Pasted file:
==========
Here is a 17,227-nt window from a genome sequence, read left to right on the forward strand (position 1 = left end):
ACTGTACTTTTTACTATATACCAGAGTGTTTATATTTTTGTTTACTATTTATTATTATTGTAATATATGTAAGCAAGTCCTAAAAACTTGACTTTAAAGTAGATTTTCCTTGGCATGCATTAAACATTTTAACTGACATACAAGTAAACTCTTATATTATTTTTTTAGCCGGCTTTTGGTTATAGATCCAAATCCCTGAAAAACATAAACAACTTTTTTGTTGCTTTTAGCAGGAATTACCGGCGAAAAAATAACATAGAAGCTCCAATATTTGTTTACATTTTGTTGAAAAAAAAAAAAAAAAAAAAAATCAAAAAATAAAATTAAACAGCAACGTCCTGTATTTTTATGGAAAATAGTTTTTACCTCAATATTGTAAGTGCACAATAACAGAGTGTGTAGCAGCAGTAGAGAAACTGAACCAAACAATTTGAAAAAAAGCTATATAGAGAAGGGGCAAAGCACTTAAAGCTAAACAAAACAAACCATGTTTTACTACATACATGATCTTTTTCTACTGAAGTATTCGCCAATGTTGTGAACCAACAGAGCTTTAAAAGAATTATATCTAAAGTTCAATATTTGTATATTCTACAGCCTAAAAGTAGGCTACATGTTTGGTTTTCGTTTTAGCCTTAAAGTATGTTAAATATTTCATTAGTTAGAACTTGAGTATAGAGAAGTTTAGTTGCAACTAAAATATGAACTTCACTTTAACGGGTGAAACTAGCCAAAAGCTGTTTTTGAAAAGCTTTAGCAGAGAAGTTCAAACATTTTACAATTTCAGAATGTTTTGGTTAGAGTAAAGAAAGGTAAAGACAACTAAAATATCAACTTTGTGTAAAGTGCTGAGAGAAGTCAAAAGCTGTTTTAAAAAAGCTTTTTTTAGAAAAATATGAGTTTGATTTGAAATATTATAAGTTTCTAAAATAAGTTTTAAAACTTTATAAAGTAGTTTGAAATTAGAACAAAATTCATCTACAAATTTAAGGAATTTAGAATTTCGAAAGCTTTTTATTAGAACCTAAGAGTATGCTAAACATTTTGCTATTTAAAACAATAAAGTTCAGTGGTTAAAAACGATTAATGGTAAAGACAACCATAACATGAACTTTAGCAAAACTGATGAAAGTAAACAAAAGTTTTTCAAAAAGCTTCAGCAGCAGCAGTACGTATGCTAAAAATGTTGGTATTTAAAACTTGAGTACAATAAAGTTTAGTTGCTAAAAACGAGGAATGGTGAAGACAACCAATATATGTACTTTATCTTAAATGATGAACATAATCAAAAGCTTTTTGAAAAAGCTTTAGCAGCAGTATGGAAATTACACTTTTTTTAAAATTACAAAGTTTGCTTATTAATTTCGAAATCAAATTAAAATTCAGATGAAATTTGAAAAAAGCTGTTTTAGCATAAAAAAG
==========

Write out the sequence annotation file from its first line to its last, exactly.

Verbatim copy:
Here is a 17,227-nt window from a genome sequence, read left to right on the forward strand (position 1 = left end):
ACTGTACTTTTTACTATATACCAGAGTGTTTATATTTTTGTTTACTATTTATTATTATTGTAATATATGTAAGCAAGTCCTAAAAACTTGACTTTAAAGTAGATTTTCCTTGGCATGCATTAAACATTTTAACTGACATACAAGTAAACTCTTATATTATTTTTTTAGCCGGCTTTTGGTTATAGATCCAAATCCCTGAAAAACATAAACAACTTTTTTGTTGCTTTTAGCAGGAATTACCGGCGAAAAAATAACATAGAAGCTCCAATATTTGTTTACATTTTGTTGAAAAAAAAAAAAAAAAAAAAAATCAAAAAATAAAATTAAACAGCAACGTCCTGTATTTTTATGGAAAATAGTTTTTACCTCAATATTGTAAGTGCACAATAACAGAGTGTGTAGCAGCAGTAGAGAAACTGAACCAAACAATTTGAAAAAAAGCTATATAGAGAAGGGGCAAAGCACTTAAAGCTAAACAAAACAAACCATGTTTTACTACATACATGATCTTTTTCTACTGAAGTATTCGCCAATGTTGTGAACCAACAGAGCTTTAAAAGAATTATATCTAAAGTTCAATATTTGTATATTCTACAGCCTAAAAGTAGGCTACATGTTTGGTTTTCGTTTTAGCCTTAAAGTATGTTAAATATTTCATTAGTTAGAACTTGAGTATAGAGAAGTTTAGTTGCAACTAAAATATGAACTTCACTTTAACGGGTGAAACTAGCCAAAAGCTGTTTTTGAAAAGCTTTAGCAGAGAAGTTCAAACATTTTACAATTTCAGAATGTTTTGGTTAGAGTAAAGAAAGGTAAAGACAACTAAAATATCAACTTTGTGTAAAGTGCTGAGAGAAGTCAAAAGCTGTTTTAAAAAAGCTTTTTTTAGAAAAATATGAGTTTGATTTGAAATATTATAAGTTTCTAAAATAAGTTTTAAAACTTTATAAAGTAGTTTGAAATTAGAACAAAATTCATCTACAAATTTAAGGAATTTAGAATTTCGAAAGCTTTTTATTAGAACCTAAGAGTATGCTAAACATTTTGCTATTTAAAACAATAAAGTTCAGTGGTTAAAAACGATTAATGGTAAAGACAACCATAACATGAACTTTAGCAAAACTGATGAAAGTAAACAAAAGTTTTTCAAAAAGCTTCAGCAGCAGCAGTACGTATGCTAAAAATGTTGGTATTTAAAACTTGAGTACAATAAAGTTTAGTTGCTAAAAACGAGGAATGGTGAAGACAACCAATATATGTACTTTATCTTAAATGATGAACATAATCAAAAGCTTTTTGAAAAAGCTTTAGCAGCAGTATGGAAATTACACTTTTTTTAAAATTACAAAGTTTGCTTATTAATTTCGAAATCAAATTAAAATTCAGATGAAATTTGAAAAAAGCTGTTTTAGCATAAAAAAG